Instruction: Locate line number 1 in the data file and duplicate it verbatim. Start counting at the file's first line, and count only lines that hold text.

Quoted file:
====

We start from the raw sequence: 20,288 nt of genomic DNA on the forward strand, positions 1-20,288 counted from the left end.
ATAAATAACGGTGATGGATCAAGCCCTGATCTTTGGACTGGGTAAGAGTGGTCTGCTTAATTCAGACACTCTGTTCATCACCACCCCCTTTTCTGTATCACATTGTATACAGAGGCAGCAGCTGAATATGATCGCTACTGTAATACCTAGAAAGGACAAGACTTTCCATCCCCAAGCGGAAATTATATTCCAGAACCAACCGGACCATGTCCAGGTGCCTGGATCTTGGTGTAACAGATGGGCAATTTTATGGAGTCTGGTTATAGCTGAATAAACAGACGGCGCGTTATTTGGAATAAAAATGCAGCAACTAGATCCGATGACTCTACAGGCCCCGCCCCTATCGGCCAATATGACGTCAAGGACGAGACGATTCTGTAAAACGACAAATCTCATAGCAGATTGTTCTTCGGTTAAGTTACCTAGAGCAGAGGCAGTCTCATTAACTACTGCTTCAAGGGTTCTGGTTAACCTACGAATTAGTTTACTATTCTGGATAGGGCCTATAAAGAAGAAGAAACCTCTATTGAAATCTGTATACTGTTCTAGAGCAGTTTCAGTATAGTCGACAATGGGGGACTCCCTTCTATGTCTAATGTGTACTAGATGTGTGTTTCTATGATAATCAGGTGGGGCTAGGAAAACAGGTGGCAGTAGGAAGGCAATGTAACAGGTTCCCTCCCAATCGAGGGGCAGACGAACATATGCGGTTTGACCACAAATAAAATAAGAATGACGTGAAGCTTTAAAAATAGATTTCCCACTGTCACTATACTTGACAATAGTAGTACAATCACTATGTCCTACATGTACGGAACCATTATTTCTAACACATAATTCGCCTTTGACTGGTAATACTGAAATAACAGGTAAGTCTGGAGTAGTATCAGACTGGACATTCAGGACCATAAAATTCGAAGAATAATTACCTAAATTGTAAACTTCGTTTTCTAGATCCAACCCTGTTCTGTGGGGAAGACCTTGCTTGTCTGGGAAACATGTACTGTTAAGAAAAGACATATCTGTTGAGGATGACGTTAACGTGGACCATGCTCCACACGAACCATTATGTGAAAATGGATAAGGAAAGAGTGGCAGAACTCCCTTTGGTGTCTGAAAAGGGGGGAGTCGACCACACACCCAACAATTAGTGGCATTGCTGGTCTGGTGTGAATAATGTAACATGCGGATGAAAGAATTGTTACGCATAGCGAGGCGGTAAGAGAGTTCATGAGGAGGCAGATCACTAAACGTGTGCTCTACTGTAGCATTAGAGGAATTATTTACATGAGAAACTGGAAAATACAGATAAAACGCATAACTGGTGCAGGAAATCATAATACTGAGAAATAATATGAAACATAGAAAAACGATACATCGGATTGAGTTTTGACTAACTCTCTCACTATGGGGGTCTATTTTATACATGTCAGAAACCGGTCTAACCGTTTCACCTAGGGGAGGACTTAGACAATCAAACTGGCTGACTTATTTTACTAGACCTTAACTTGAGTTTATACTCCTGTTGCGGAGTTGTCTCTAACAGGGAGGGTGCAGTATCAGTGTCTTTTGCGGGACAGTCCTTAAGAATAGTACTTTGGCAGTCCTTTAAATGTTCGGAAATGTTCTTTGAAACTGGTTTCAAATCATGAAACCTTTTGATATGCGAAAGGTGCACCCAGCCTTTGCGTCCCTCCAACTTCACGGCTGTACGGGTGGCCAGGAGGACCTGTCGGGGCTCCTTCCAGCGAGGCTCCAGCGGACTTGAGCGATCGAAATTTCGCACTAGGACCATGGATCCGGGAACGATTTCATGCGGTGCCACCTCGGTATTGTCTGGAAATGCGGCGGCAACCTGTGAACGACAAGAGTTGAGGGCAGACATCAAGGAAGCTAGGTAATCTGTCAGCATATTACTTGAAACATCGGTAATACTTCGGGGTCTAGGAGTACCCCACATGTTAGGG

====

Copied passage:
We start from the raw sequence: 20,288 nt of genomic DNA on the forward strand, positions 1-20,288 counted from the left end.